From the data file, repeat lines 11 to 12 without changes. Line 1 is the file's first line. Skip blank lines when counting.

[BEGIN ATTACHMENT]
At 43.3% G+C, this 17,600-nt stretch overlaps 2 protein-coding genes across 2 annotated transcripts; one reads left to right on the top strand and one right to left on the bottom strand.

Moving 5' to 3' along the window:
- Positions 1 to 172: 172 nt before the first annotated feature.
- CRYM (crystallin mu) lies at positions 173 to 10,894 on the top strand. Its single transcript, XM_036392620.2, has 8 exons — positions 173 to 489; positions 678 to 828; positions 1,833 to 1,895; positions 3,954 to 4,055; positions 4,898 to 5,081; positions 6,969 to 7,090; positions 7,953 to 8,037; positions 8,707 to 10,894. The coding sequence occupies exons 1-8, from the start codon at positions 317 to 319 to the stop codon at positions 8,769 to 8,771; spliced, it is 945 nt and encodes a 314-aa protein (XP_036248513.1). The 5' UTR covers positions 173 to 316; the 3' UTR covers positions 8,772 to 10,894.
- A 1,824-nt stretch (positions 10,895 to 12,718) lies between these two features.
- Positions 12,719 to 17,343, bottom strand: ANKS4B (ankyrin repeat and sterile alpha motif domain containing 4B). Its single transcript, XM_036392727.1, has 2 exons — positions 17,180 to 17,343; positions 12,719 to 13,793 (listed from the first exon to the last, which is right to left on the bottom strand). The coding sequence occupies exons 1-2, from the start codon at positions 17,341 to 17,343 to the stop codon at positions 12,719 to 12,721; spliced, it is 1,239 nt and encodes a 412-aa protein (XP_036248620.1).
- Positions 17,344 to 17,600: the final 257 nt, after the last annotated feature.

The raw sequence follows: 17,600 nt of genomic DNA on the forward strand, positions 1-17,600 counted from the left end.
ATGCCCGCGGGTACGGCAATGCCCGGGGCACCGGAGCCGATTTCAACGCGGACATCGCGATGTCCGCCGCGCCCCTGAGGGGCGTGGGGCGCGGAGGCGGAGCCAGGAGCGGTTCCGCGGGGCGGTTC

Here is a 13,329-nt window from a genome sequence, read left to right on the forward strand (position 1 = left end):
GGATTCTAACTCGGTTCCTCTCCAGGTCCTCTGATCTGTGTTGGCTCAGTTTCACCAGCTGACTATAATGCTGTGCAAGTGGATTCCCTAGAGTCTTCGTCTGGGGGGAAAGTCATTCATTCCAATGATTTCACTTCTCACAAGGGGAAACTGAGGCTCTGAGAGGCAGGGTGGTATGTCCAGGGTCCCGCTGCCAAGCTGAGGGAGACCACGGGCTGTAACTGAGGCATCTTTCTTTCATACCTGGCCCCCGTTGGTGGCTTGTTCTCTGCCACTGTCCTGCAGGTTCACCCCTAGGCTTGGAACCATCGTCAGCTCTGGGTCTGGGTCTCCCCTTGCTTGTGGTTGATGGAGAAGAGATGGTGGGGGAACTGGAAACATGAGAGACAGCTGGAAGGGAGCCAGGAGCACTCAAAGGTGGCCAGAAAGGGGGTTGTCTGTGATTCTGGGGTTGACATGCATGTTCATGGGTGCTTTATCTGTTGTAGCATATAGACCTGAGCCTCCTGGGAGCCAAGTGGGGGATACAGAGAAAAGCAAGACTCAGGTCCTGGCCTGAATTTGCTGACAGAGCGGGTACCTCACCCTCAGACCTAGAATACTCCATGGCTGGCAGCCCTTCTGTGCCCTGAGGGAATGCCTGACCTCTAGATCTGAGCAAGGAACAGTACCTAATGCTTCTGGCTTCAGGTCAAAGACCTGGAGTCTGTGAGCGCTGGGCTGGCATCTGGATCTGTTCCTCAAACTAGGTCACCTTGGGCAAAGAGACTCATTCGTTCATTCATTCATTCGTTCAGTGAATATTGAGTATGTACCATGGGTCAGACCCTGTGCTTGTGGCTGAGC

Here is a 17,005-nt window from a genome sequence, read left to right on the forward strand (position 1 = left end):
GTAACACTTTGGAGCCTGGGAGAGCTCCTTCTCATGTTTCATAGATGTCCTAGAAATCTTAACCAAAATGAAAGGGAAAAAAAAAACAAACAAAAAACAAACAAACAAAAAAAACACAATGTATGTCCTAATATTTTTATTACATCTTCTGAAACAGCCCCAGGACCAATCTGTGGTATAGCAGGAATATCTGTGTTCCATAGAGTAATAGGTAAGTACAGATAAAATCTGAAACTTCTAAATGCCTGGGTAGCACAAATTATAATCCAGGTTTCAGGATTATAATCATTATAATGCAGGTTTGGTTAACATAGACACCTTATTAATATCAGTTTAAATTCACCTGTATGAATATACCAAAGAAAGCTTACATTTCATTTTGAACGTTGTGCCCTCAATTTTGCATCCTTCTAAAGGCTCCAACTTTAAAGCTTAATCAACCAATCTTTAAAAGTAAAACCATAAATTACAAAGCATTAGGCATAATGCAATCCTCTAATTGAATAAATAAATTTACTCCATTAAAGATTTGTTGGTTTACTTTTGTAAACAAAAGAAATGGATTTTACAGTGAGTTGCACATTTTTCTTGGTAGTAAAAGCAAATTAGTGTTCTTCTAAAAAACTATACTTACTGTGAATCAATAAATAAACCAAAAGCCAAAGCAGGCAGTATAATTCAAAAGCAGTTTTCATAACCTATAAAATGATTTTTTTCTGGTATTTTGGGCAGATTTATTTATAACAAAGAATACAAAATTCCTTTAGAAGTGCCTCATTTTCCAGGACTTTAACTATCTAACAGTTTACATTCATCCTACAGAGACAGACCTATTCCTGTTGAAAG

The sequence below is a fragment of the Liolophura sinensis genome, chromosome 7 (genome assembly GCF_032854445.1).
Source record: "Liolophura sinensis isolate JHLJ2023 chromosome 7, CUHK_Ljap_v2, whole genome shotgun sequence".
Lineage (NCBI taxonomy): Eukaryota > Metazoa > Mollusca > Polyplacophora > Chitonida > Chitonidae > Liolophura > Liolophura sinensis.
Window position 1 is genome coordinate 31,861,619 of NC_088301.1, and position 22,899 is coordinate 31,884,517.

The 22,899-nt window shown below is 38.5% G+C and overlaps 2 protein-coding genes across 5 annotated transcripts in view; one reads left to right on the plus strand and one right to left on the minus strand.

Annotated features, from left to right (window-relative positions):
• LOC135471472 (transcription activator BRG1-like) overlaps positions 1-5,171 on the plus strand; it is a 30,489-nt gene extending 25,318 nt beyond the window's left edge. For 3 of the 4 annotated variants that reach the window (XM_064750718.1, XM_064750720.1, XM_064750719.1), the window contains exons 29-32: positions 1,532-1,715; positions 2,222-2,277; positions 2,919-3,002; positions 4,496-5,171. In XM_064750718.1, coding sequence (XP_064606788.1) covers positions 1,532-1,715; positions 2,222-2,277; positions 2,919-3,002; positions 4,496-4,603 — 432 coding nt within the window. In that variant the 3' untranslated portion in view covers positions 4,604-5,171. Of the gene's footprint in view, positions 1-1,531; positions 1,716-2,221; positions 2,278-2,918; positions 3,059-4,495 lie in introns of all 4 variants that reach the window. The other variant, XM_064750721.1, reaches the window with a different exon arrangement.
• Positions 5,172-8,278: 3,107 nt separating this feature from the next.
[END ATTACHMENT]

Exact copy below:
GGATTCTAACTCGGTTCCTCTCCAGGTCCTCTGATCTGTGTTGGCTCAGTTTCACCAGCTGACTATAATGCTGTGCAAGTGGATTCCCTAGAGTCTTCGTCTGGGGGGAAAGTCATTCATTCCAATGATTTCACTTCTCACAAGGGGAAACTGAGGCTCTGAGAGGCAGGGTGGTATGTCCAGGGTCCCGCTGCCAAGCTGAGGGAGACCACGGGCTGTAACTGAGGCATCTTTCTTTCATACCTGGCCCCCGTTGGTGGCTTGTTCTCTGCCACTGTCCTGCAGGTTCACCCCTAGGCTTGGAACCATCGTCAGCTCTGGGTCTGGGTCTCCCCTTGCTTGTGGTTGATGGAGAAGAGATGGTGGGGGAACTGGAAACATGAGAGACAGCTGGAAGGGAGCCAGGAGCACTCAAAGGTGGCCAGAAAGGGGGTTGTCTGTGATTCTGGGGTTGACATGCATGTTCATGGGTGCTTTATCTGTTGTAGCATATAGACCTGAGCCTCCTGGGAGCCAAGTGGGGGATACAGAGAAAAGCAAGACTCAGGTCCTGGCCTGAATTTGCTGACAGAGCGGGTACCTCACCCTCAGACCTAGAATACTCCATGGCTGGCAGCCCTTCTGTGCCCTGAGGGAATGCCTGACCTCTAGATCTGAGCAAGGAACAGTACCTAATGCTTCTGGCTTCAGGTCAAAGACCTGGAGTCTGTGAGCGCTGGGCTGGCATCTGGATCTGTTCCTCAAACTAGGTCACCTTGGGCAAAGAGACTCATTCGTTCATTCATTCATTCGTTCAGTGAATATTGAGTATGTACCATGGGTCAGACCCTGTGCTTGTGGCTGAGC

Here is a 17,005-nt window from a genome sequence, read left to right on the forward strand (position 1 = left end):